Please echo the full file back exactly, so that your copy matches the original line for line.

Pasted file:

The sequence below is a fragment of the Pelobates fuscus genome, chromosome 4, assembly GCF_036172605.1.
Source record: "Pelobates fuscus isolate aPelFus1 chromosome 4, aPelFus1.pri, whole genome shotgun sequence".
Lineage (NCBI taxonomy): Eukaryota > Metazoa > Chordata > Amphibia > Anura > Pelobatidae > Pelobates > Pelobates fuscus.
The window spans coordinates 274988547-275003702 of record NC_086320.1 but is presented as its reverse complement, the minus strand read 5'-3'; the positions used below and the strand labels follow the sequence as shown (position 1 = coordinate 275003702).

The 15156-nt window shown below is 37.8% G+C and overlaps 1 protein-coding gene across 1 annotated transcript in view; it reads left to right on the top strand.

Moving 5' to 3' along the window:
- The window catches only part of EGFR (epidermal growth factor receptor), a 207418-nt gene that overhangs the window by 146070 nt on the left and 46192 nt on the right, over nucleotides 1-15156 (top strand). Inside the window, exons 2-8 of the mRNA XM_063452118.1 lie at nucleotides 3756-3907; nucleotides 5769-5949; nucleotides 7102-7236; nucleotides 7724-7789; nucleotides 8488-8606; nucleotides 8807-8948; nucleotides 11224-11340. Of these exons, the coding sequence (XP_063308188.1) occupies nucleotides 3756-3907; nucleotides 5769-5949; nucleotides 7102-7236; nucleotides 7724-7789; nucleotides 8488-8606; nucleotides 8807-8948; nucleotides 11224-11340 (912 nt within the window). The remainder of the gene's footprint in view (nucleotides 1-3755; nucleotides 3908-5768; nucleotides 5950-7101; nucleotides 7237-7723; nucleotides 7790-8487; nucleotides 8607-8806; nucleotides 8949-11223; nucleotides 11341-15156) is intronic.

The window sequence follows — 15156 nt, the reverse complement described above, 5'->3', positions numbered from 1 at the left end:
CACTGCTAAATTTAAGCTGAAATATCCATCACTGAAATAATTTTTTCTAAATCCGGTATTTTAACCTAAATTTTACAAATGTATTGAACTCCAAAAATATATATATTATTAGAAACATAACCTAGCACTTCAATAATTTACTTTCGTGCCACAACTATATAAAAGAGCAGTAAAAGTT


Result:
The sequence below is a fragment of the Pelobates fuscus genome, chromosome 4, assembly GCF_036172605.1.
Source record: "Pelobates fuscus isolate aPelFus1 chromosome 4, aPelFus1.pri, whole genome shotgun sequence".
Lineage (NCBI taxonomy): Eukaryota > Metazoa > Chordata > Amphibia > Anura > Pelobatidae > Pelobates > Pelobates fuscus.
The window spans coordinates 274988547-275003702 of record NC_086320.1 but is presented as its reverse complement, the minus strand read 5'-3'; the positions used below and the strand labels follow the sequence as shown (position 1 = coordinate 275003702).

The 15156-nt window shown below is 37.8% G+C and overlaps 1 protein-coding gene across 1 annotated transcript in view; it reads left to right on the top strand.

Moving 5' to 3' along the window:
- The window catches only part of EGFR (epidermal growth factor receptor), a 207418-nt gene that overhangs the window by 146070 nt on the left and 46192 nt on the right, over nucleotides 1-15156 (top strand). Inside the window, exons 2-8 of the mRNA XM_063452118.1 lie at nucleotides 3756-3907; nucleotides 5769-5949; nucleotides 7102-7236; nucleotides 7724-7789; nucleotides 8488-8606; nucleotides 8807-8948; nucleotides 11224-11340. Of these exons, the coding sequence (XP_063308188.1) occupies nucleotides 3756-3907; nucleotides 5769-5949; nucleotides 7102-7236; nucleotides 7724-7789; nucleotides 8488-8606; nucleotides 8807-8948; nucleotides 11224-11340 (912 nt within the window). The remainder of the gene's footprint in view (nucleotides 1-3755; nucleotides 3908-5768; nucleotides 5950-7101; nucleotides 7237-7723; nucleotides 7790-8487; nucleotides 8607-8806; nucleotides 8949-11223; nucleotides 11341-15156) is intronic.

The window sequence follows — 15156 nt, the reverse complement described above, 5'->3', positions numbered from 1 at the left end:
CACTGCTAAATTTAAGCTGAAATATCCATCACTGAAATAATTTTTTCTAAATCCGGTATTTTAACCTAAATTTTACAAATGTATTGAACTCCAAAAATATATATATTATTAGAAACATAACCTAGCACTTCAATAATTTACTTTCGTGCCACAACTATATAAAAGAGCAGTAAAAGTT